One of the most significant roadblocks is employee resistance to change, which is often the primary cause of transformation failure. The fear of change, which is induced by the fear of the unknown, is the major reason for people’s aversion to industrial digitalisation. Employees are concerned that the new responsibilities will be too difficult for them, that they will fail to grasp the new method of working and be dismissed, or that digitalisation would render their position obsolete entirely. Employee resistance to transformation is fuelled by all of these anxieties.
As a result, it’s critical to recognise and understand this fear, as well as to implement strategies that will help teams feel more at ease and open to change.
It’s not all about technology when it comes to transformation
Because any organisational transformation can only work with the human workforce, a shift away from a technology-focused perspective is required. Businesses should strive to improve both employee and consumer experiences. No single technology will be able to deliver exceptional results. As a result, the human and digital workforces must operate hand in hand. In the end, technology exists to make people’s lives easier.
Communication is key
Now that organisations understand that most of the worries associated with transformation stem from the unknown and unpredictability of the process, the best ally in countering the fear in the workplace is open and regular communication.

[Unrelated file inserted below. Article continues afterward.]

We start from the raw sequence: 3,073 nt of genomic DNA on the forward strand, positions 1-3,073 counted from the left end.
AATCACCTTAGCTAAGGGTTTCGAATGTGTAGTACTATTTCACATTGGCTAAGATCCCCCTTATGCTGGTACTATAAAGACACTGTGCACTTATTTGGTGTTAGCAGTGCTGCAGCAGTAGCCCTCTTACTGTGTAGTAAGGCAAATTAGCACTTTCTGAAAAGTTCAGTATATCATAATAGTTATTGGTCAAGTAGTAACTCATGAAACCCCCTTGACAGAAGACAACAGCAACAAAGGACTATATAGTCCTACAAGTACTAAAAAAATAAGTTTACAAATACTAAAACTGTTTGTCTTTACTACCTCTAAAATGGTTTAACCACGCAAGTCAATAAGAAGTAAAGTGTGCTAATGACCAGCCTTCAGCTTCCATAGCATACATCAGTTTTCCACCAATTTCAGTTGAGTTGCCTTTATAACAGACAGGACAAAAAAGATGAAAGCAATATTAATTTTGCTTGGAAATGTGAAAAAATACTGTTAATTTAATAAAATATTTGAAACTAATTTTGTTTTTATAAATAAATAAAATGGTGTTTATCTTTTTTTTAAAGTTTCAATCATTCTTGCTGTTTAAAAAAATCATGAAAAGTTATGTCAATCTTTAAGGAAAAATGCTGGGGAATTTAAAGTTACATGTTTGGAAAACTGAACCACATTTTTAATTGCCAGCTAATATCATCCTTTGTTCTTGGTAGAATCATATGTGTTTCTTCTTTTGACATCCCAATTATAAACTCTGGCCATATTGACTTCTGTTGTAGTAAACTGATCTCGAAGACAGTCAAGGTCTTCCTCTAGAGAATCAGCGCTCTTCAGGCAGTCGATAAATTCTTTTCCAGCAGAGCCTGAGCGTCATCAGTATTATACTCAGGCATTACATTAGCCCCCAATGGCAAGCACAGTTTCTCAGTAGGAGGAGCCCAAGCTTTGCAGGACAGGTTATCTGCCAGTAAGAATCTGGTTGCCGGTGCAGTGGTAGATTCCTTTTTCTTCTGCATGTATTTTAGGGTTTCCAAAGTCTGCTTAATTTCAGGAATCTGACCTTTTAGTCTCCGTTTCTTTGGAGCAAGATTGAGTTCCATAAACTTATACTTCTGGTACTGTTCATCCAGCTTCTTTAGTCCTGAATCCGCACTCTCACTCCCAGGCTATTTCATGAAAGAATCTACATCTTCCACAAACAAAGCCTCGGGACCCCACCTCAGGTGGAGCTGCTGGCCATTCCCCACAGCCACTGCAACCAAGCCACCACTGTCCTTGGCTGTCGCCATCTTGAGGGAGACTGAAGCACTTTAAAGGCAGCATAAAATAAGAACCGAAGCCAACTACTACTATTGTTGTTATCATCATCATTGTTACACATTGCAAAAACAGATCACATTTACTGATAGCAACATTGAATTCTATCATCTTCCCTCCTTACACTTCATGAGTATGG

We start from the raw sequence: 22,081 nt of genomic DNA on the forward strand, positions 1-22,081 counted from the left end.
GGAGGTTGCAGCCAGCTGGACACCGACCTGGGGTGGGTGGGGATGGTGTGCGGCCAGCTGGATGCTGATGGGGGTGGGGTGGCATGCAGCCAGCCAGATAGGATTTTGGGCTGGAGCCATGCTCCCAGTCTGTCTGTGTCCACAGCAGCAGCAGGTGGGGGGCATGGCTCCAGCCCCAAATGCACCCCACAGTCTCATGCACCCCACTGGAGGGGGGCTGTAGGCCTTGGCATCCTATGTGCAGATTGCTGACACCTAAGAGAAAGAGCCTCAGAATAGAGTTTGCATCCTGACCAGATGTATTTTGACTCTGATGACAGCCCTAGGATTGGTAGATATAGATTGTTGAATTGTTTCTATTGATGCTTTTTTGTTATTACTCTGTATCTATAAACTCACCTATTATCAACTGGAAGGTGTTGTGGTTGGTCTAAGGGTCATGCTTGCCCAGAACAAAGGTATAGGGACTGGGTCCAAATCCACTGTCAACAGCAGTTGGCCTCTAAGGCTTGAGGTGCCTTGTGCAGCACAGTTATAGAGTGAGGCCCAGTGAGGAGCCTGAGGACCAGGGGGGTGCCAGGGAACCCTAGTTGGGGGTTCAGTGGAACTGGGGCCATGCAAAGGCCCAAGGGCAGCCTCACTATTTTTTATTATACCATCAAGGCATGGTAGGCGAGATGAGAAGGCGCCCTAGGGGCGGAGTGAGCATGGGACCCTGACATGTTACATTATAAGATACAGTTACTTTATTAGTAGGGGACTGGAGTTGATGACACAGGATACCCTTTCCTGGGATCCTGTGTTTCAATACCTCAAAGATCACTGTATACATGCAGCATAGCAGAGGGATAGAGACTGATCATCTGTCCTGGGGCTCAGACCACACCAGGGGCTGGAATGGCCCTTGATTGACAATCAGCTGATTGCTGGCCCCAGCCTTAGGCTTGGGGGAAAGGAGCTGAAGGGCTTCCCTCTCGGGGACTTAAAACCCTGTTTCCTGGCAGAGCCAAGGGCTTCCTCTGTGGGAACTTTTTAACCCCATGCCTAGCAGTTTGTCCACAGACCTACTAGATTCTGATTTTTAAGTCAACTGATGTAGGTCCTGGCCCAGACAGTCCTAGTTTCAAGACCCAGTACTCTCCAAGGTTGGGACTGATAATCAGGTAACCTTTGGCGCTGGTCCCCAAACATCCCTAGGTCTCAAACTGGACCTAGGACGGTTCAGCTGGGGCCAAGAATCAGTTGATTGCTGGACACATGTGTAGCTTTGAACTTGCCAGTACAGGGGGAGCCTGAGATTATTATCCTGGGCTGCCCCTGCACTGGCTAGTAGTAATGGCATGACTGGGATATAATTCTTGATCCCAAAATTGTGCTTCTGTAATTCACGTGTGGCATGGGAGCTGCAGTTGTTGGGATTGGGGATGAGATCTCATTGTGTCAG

Consistent and reassuring communication is critical in dealing with the most apprehensive employees, who may now be hesitant to criticise or ask difficult concerns. It is necessary to be open to having those conversations and not to avoid them because this will create an atmosphere of ambiguity and may lead to resentment of the process before it even begins.
Leaders will be able to address concerns and doubts more effectively and strengthen their team’s resilience to difficulties and disruptions if they create room for them. They must remember that communication must continue throughout the process; it cannot conclude with a single meeting. They must handle new issues and possibilities, be open to feedback, and modify their communication efforts to the situation because different changes will take time to implement.
Encourage employees to move along in the right direction
Employee anxiety about job security and failure must be acknowledged by leaders. Emphasising that digital transformation provides employees with the opportunity to improve their skills for the future can be a motivator. Another option is to concentrate on their personal development goals – identifying what they enjoy doing and what they can do best for the organisation. Employee skillsets must correspond to aspects of the digital transformation. Employees will feel more confident and open when they realise that new technologies will help them perform even better.
Commodity & Energy companies are right to take digital seriously; it is important for their future success, and it is imperative for global economic growth and environmental care.
For the time being, digital transformations in energy and commodity companies will largely focus on operations. That scope is hard enough and has plenty that needs to be addressed. But in successfully reimagining operations—and building digital capabilities along the way— these companies will open the next horizon of digital opportunity and truly disruptive business models. We are only at the beginning of the journey.